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Mean Reversion Trading Strategy That Works (86.84% Winning Rate) 

Last Updated: October 5, 2023

By Rayner Teo

Mean reversion trading is a strategy that buys when an asset price is low, and then sell it on the next “bounce” higher.

Here’s what I mean:

mean reversion trading

Now, this trading strategy can be applied to other markets but for this post, I’ll focus only on the stock market.

Next, you might be wondering:

“Why does mean reversion trading work?”

If you look at most stock markets, you’ll notice it’s in a long-term uptrend.

Yes, we have recessions and bear markets along the way but, in the grand scheme of things, the stock market is making a series of higher highs and lows.


Because the stock market is a reflection of the economy.

If you compare where we are now to 50 years ago, things have drastically improved (like better living standards, increased productivity, etc.).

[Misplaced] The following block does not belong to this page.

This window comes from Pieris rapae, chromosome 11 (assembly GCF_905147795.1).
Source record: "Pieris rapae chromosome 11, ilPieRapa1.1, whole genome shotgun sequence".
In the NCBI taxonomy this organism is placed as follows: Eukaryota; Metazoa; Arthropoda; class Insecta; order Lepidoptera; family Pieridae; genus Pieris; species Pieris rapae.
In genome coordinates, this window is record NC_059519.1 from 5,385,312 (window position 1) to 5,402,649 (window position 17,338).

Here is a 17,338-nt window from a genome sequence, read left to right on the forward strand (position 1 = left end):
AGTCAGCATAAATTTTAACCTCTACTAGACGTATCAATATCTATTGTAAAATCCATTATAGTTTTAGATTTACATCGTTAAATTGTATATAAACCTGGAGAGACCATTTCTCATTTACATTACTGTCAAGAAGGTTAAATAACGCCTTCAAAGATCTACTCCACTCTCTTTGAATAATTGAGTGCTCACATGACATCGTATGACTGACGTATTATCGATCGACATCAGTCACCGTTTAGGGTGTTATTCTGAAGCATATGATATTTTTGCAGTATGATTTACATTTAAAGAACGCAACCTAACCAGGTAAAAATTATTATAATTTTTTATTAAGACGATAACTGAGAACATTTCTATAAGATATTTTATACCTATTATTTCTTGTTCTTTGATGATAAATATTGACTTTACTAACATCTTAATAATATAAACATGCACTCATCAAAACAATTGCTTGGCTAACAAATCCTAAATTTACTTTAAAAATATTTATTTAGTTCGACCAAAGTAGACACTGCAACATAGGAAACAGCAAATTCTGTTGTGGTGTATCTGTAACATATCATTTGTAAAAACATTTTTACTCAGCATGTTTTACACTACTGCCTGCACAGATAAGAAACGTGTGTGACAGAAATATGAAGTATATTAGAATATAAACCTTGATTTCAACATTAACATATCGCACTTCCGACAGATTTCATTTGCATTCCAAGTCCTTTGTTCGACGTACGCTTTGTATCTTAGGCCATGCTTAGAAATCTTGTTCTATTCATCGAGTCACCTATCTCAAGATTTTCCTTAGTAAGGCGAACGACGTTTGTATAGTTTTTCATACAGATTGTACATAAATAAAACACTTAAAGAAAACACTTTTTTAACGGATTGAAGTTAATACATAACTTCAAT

In other words, if the economy is in a long-term uptrend, the stock market will reflect it.

So now the question is:

How do you profit from this phenomenon?

Read on…

Mean reversion trading strategy (the rules)

Quick recap:

The idea behind mean reversion trading is to identify stock markets in an uptrend, buy the pullback, and sell the rally.

Simple right?

Now, let’s transform this idea into concrete rules which you can use to trade the markets.

Here’s goes…

(Note: I didn’t come up with this trading strategy on my own. I learned it through the works of Larry Connors and Cesar Alvarez.)


  1. The market is above the 200-day moving average
  2. 10-period RSI is below 30
  3. Buy on the next day’s open
  4. Exit when the 10-period RSI crosses above 40 (or after 10 trading days)

Market traded:

  • S&P 500 ETF (SPY)


  • Daily

Let me explain…

#1: The market is above the 200-day moving average

Now, even though the stock market is in a long-term uptrend, there are times when it’s in a bear market (or a recession).

In other words, we only want to be buying when times are “good” and stay on the sidelines during bear market conditions.

But how do we define “good times”?

Well, we can use the 200-day moving average as a trend filter.